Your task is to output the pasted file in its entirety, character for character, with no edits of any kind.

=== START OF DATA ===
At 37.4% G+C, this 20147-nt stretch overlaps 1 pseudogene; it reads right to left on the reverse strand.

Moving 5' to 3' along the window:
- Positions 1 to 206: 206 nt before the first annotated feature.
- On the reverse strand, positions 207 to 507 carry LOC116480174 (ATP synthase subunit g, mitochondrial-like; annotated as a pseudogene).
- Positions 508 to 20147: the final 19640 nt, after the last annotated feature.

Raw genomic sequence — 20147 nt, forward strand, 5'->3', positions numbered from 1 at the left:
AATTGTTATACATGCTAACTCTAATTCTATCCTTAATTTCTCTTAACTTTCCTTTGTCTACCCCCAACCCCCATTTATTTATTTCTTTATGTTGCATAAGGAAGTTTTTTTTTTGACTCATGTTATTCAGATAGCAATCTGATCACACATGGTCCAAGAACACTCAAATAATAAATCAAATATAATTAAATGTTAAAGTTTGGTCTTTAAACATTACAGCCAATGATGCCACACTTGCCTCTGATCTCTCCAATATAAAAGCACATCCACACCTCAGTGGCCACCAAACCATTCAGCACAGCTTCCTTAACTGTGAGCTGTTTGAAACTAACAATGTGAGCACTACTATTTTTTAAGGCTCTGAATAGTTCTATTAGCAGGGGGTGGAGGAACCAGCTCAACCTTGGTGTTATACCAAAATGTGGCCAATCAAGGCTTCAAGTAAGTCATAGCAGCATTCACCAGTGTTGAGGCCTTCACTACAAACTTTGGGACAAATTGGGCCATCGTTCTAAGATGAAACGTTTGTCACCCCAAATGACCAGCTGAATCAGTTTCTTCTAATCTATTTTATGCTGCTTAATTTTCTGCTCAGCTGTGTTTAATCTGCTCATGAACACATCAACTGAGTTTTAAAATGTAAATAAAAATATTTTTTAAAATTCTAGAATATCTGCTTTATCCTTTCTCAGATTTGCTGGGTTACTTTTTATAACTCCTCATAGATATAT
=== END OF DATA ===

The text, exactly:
At 37.4% G+C, this 20147-nt stretch overlaps 1 pseudogene; it reads right to left on the reverse strand.

Moving 5' to 3' along the window:
- Positions 1 to 206: 206 nt before the first annotated feature.
- On the reverse strand, positions 207 to 507 carry LOC116480174 (ATP synthase subunit g, mitochondrial-like; annotated as a pseudogene).
- Positions 508 to 20147: the final 19640 nt, after the last annotated feature.

Raw genomic sequence — 20147 nt, forward strand, 5'->3', positions numbered from 1 at the left:
AATTGTTATACATGCTAACTCTAATTCTATCCTTAATTTCTCTTAACTTTCCTTTGTCTACCCCCAACCCCCATTTATTTATTTCTTTATGTTGCATAAGGAAGTTTTTTTTTTGACTCATGTTATTCAGATAGCAATCTGATCACACATGGTCCAAGAACACTCAAATAATAAATCAAATATAATTAAATGTTAAAGTTTGGTCTTTAAACATTACAGCCAATGATGCCACACTTGCCTCTGATCTCTCCAATATAAAAGCACATCCACACCTCAGTGGCCACCAAACCATTCAGCACAGCTTCCTTAACTGTGAGCTGTTTGAAACTAACAATGTGAGCACTACTATTTTTTAAGGCTCTGAATAGTTCTATTAGCAGGGGGTGGAGGAACCAGCTCAACCTTGGTGTTATACCAAAATGTGGCCAATCAAGGCTTCAAGTAAGTCATAGCAGCATTCACCAGTGTTGAGGCCTTCACTACAAACTTTGGGACAAATTGGGCCATCGTTCTAAGATGAAACGTTTGTCACCCCAAATGACCAGCTGAATCAGTTTCTTCTAATCTATTTTATGCTGCTTAATTTTCTGCTCAGCTGTGTTTAATCTGCTCATGAACACATCAACTGAGTTTTAAAATGTAAATAAAAATATTTTTTAAAATTCTAGAATATCTGCTTTATCCTTTCTCAGATTTGCTGGGTTACTTTTTATAACTCCTCATAGATATAT